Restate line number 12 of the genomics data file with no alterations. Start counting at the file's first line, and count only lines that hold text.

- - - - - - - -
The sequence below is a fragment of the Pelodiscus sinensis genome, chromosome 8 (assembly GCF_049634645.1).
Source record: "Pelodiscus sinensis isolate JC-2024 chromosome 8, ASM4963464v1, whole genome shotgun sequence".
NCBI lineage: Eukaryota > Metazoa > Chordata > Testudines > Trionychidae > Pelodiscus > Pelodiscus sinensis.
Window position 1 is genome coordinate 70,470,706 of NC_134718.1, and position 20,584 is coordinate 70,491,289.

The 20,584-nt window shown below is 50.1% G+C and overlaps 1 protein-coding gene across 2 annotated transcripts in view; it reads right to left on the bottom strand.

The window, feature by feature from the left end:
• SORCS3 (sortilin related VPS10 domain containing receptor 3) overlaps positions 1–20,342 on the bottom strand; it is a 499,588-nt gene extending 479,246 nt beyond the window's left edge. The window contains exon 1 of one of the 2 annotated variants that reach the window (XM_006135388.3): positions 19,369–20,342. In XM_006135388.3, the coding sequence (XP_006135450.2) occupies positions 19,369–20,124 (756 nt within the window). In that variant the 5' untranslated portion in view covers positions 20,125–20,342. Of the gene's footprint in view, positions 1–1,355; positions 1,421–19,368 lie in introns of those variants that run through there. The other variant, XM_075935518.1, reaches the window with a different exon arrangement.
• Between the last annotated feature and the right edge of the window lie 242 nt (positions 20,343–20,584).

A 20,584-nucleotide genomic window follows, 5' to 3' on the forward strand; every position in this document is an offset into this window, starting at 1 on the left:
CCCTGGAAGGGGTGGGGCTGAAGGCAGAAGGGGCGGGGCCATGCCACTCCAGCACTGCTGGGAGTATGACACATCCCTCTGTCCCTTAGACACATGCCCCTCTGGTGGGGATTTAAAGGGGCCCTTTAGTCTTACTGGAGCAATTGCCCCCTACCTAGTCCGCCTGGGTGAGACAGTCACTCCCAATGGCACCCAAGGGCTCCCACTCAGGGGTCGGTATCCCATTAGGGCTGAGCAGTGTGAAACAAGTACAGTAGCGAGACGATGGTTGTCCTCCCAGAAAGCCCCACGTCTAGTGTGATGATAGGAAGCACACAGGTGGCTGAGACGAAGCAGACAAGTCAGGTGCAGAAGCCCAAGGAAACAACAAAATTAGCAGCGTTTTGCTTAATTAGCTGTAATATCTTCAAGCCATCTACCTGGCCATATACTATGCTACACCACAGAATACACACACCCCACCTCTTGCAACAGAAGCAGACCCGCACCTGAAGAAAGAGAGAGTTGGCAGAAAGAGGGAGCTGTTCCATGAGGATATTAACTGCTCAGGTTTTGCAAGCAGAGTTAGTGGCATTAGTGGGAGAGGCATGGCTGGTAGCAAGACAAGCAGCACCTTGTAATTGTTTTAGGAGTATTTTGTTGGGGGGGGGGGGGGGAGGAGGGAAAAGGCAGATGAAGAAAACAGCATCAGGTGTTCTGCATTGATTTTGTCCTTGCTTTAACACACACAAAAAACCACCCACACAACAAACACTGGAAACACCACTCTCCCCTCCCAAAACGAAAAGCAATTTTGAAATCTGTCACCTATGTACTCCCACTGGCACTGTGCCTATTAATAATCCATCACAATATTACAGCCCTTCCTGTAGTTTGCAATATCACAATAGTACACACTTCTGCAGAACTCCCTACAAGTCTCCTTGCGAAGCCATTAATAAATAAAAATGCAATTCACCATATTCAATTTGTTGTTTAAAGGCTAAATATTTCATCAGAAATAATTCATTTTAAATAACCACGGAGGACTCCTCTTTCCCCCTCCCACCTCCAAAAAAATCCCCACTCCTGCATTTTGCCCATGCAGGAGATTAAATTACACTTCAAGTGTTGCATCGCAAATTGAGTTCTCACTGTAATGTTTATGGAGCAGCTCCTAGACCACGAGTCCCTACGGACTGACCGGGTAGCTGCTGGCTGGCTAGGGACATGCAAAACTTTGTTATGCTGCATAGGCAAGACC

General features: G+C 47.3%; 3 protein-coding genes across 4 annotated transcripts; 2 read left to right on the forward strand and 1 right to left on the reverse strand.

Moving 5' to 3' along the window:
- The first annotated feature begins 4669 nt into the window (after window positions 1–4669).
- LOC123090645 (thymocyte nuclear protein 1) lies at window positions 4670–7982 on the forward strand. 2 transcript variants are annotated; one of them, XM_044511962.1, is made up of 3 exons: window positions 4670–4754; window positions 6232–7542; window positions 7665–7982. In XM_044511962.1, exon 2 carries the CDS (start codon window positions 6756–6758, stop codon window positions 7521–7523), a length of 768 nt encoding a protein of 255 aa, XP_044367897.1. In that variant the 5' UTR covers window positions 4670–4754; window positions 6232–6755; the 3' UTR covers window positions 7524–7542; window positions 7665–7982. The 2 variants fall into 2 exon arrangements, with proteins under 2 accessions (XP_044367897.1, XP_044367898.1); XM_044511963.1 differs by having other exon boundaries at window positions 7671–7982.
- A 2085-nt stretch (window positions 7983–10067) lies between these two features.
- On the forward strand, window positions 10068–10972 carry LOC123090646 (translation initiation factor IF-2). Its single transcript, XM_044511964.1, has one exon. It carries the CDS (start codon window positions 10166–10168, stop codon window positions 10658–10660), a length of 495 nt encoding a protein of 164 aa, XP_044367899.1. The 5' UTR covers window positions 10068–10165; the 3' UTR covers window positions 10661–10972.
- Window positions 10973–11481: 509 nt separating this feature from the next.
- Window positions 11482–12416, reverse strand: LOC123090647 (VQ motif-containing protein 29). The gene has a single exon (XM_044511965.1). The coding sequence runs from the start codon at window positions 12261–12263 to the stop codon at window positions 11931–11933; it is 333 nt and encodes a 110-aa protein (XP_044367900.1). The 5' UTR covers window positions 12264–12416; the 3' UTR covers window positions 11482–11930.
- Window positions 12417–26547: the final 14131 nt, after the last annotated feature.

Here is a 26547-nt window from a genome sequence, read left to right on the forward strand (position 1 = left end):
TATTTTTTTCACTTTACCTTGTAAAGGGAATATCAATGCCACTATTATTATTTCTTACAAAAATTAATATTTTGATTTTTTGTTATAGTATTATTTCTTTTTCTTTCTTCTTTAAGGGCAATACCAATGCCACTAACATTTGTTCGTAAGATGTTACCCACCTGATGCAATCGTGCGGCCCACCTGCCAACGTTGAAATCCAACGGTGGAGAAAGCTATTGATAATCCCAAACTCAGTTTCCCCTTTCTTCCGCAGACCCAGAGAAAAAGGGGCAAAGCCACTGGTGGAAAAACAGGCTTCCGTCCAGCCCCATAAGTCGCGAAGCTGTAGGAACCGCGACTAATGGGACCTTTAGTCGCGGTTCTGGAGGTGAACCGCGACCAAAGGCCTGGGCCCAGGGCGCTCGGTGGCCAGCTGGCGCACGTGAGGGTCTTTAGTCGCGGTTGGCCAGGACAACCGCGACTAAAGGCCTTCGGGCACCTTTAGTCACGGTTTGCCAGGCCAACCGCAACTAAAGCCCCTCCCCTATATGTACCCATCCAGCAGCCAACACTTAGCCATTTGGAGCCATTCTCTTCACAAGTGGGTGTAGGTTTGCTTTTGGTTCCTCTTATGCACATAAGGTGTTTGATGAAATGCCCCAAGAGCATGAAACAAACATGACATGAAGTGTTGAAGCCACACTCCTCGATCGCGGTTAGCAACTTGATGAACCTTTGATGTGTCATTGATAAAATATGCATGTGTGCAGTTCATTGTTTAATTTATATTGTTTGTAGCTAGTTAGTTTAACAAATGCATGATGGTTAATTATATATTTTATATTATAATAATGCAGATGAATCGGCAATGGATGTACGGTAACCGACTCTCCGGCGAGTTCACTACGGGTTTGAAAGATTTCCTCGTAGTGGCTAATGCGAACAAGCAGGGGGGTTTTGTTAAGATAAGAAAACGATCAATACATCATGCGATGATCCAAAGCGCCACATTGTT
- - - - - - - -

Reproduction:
Moving 5' to 3' along the window: